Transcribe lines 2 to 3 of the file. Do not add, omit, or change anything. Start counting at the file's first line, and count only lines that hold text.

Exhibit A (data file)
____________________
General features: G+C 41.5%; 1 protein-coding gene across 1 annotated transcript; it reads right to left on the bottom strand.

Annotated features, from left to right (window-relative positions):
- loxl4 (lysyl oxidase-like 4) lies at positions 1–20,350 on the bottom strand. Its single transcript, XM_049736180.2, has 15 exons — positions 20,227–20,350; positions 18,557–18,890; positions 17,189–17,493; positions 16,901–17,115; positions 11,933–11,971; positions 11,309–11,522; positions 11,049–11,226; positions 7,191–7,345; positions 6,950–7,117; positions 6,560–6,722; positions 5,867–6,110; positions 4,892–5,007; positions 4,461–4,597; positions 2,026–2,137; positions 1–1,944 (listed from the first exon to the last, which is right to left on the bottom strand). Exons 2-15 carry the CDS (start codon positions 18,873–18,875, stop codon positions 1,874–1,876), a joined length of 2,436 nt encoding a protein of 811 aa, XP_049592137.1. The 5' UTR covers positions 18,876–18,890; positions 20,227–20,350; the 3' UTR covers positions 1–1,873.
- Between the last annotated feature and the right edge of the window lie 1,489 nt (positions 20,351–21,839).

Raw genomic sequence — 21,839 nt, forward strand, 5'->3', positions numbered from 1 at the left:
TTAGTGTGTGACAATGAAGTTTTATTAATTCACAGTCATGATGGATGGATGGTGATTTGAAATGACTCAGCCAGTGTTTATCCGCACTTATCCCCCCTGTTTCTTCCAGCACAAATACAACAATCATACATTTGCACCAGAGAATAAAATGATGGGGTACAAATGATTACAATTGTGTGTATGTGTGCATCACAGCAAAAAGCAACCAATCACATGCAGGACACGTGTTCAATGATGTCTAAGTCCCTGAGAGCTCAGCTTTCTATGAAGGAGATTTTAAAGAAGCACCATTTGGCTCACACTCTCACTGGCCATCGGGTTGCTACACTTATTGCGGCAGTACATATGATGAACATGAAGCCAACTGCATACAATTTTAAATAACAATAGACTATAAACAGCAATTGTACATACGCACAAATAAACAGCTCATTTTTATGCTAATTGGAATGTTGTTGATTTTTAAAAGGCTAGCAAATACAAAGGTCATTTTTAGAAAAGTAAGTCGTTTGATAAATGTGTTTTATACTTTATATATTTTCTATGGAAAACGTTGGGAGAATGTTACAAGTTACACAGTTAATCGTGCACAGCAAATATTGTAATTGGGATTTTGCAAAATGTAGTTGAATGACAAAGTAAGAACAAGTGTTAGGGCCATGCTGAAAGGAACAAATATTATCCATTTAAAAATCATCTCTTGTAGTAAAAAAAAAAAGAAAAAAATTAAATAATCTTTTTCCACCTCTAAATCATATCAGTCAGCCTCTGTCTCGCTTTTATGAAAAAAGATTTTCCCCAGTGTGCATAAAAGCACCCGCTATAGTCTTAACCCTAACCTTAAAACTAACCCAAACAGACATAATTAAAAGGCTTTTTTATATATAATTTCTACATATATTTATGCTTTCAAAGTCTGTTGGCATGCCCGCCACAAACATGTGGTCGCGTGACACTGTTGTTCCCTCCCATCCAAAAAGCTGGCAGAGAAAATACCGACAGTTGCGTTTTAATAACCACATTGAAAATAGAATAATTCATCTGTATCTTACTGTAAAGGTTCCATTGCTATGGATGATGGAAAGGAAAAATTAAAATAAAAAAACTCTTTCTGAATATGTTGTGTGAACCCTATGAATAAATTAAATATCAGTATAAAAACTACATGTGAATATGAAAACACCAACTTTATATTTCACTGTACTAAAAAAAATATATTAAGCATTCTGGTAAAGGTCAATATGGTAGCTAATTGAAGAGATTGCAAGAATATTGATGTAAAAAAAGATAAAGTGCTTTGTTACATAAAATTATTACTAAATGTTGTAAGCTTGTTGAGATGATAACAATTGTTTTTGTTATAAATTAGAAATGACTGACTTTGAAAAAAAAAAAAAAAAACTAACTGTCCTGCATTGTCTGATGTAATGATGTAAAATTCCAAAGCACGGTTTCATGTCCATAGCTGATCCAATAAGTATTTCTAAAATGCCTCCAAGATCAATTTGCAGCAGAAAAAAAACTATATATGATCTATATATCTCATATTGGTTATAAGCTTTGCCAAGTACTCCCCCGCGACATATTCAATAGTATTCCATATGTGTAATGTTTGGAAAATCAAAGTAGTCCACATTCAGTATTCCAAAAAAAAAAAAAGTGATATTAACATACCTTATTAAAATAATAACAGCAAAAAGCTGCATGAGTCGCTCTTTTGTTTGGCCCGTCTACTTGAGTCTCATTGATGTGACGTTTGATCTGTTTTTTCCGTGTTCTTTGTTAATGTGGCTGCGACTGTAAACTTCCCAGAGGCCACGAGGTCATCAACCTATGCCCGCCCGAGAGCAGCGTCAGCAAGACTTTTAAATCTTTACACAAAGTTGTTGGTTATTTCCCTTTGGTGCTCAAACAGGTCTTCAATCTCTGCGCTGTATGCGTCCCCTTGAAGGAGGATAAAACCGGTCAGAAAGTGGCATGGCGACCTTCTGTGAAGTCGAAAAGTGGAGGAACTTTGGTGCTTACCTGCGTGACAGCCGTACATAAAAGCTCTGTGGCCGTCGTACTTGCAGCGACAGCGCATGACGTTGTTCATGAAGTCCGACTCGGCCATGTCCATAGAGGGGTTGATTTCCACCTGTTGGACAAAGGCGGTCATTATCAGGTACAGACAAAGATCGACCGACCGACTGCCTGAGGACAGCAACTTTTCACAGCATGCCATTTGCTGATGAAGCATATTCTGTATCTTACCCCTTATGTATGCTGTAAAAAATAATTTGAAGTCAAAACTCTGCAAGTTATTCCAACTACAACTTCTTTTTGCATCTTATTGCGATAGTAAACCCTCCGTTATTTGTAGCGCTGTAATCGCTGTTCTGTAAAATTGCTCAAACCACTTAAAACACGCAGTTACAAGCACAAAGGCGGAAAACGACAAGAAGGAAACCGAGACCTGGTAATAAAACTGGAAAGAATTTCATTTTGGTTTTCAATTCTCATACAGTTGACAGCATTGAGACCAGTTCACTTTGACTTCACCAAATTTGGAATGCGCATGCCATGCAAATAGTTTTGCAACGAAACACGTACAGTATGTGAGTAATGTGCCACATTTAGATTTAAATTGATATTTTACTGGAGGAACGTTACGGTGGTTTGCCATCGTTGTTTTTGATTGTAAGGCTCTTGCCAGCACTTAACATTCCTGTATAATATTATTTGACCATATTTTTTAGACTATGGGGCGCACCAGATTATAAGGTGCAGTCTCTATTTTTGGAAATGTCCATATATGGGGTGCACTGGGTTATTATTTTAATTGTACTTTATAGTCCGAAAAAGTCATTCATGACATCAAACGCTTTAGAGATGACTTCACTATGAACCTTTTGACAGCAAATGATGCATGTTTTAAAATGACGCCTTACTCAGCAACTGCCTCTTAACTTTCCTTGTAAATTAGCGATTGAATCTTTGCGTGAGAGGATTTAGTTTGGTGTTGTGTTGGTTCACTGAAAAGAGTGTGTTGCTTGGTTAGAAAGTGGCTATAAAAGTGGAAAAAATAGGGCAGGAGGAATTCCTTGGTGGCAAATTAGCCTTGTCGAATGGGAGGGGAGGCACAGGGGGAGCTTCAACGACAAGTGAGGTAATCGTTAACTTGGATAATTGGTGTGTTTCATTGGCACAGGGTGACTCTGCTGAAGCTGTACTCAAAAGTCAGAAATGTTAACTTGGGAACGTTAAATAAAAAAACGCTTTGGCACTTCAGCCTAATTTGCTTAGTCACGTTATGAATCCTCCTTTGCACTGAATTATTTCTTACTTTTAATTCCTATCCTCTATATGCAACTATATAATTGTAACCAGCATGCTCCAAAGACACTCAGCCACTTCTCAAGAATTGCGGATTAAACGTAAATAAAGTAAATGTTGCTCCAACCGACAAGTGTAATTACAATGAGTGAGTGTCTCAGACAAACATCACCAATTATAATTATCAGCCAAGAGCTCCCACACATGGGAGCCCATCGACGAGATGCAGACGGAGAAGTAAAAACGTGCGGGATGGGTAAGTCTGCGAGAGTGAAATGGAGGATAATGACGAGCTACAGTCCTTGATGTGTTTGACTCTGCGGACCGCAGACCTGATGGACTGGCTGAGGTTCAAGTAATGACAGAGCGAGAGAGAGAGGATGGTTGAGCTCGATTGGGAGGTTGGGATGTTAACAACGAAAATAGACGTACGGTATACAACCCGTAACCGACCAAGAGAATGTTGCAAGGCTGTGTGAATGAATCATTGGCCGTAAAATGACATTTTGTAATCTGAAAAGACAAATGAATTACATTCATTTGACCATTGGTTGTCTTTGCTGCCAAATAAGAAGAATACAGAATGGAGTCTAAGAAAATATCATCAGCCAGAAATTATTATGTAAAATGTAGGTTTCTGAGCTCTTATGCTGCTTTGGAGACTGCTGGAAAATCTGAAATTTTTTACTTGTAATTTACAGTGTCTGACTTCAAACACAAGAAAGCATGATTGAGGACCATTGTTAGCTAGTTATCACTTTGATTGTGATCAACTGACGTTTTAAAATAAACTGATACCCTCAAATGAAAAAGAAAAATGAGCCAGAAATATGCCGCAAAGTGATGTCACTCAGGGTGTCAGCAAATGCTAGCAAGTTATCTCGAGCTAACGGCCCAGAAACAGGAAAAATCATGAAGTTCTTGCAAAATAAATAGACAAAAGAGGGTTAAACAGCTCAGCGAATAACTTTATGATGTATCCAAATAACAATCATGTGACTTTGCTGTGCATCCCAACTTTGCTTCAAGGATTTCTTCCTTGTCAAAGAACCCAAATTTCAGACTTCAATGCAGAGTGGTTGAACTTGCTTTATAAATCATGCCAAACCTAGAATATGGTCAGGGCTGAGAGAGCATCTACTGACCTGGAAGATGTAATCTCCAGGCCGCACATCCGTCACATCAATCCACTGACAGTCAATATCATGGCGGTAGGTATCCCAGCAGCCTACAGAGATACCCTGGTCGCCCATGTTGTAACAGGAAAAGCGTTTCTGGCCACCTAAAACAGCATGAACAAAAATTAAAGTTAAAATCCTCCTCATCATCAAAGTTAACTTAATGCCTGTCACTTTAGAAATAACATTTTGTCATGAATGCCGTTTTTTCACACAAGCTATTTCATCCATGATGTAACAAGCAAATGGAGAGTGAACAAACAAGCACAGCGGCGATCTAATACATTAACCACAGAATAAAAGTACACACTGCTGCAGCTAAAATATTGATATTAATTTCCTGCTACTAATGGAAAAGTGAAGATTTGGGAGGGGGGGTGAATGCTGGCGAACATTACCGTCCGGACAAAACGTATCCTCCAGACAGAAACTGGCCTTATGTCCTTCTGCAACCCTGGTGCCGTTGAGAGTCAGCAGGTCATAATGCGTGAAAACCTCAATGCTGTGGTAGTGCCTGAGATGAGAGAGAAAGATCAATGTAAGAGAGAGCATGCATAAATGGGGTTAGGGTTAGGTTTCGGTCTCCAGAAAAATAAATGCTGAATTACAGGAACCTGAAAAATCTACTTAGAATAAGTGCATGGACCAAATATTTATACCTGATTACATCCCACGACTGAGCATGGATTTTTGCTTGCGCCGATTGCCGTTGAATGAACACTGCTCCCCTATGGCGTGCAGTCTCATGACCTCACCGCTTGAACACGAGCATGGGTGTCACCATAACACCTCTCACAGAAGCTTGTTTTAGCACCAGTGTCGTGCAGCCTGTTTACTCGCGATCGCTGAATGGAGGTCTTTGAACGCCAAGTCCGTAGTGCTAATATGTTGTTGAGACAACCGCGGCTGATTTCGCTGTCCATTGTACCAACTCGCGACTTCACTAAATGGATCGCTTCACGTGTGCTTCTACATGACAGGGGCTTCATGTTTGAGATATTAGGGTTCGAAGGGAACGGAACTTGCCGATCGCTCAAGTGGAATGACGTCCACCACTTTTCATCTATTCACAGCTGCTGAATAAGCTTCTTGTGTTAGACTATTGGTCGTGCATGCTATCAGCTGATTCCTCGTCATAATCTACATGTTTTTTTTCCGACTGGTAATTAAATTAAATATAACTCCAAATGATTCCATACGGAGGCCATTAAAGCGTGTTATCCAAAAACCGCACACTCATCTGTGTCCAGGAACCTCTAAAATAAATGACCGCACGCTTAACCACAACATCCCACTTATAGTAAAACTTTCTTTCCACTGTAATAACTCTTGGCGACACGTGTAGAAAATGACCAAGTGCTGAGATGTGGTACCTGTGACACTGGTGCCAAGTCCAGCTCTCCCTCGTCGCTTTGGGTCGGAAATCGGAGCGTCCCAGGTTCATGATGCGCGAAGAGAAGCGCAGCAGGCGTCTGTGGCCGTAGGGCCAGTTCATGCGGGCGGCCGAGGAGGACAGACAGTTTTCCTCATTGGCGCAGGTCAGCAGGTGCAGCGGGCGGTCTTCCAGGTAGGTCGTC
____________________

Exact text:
Annotated features, from left to right (window-relative positions):
- loxl4 (lysyl oxidase-like 4) lies at positions 1–20,350 on the bottom strand. Its single transcript, XM_049736180.2, has 15 exons — positions 20,227–20,350; positions 18,557–18,890; positions 17,189–17,493; positions 16,901–17,115; positions 11,933–11,971; positions 11,309–11,522; positions 11,049–11,226; positions 7,191–7,345; positions 6,950–7,117; positions 6,560–6,722; positions 5,867–6,110; positions 4,892–5,007; positions 4,461–4,597; positions 2,026–2,137; positions 1–1,944 (listed from the first exon to the last, which is right to left on the bottom strand). Exons 2-15 carry the CDS (start codon positions 18,873–18,875, stop codon positions 1,874–1,876), a joined length of 2,436 nt encoding a protein of 811 aa, XP_049592137.1. The 5' UTR covers positions 18,876–18,890; positions 20,227–20,350; the 3' UTR covers positions 1–1,873.